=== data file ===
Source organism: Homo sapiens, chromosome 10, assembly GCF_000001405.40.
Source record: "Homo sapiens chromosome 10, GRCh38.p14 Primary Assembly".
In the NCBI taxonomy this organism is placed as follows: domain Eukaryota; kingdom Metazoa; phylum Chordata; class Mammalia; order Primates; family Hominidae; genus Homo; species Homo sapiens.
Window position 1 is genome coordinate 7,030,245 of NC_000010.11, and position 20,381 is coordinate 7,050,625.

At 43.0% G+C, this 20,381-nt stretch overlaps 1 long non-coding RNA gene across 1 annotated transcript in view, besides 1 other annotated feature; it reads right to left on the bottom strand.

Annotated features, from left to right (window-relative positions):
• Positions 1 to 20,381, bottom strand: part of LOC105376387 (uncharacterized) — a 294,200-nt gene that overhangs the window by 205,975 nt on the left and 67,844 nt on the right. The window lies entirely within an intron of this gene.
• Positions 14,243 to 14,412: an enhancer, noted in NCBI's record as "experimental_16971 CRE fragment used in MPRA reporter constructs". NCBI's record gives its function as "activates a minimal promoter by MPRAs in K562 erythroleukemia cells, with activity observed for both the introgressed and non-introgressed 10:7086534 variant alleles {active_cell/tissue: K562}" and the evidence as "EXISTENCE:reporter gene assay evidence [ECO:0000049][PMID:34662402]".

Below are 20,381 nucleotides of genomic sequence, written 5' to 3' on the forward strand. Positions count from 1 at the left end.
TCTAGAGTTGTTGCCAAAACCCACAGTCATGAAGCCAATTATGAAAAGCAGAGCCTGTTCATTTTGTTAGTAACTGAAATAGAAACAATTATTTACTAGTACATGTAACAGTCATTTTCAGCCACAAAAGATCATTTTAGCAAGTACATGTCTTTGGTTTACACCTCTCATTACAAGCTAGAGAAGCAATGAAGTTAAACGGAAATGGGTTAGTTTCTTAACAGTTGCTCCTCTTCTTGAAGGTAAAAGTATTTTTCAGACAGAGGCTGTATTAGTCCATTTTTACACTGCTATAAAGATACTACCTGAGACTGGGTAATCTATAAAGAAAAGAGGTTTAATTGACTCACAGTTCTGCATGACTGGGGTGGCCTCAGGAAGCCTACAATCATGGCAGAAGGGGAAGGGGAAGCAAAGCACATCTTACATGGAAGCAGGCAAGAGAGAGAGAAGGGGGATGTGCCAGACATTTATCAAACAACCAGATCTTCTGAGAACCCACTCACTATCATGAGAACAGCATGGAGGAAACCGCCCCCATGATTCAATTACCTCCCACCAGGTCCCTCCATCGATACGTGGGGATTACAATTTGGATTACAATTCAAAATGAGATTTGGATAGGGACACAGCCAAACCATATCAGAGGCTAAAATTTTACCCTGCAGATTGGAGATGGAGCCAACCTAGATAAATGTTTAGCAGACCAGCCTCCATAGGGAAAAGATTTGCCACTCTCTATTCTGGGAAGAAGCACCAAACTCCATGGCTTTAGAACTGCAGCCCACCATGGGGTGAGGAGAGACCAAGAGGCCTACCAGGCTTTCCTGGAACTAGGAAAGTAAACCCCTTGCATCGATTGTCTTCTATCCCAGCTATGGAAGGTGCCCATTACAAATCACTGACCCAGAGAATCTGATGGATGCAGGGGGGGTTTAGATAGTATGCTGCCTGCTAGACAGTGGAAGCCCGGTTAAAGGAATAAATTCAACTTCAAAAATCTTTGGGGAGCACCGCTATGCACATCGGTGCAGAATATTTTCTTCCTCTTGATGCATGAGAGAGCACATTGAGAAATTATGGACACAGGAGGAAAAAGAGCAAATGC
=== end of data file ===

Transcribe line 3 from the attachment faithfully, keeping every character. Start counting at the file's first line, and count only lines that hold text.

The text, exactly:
In the NCBI taxonomy this organism is placed as follows: domain Eukaryota; kingdom Metazoa; phylum Chordata; class Mammalia; order Primates; family Hominidae; genus Homo; species Homo sapiens.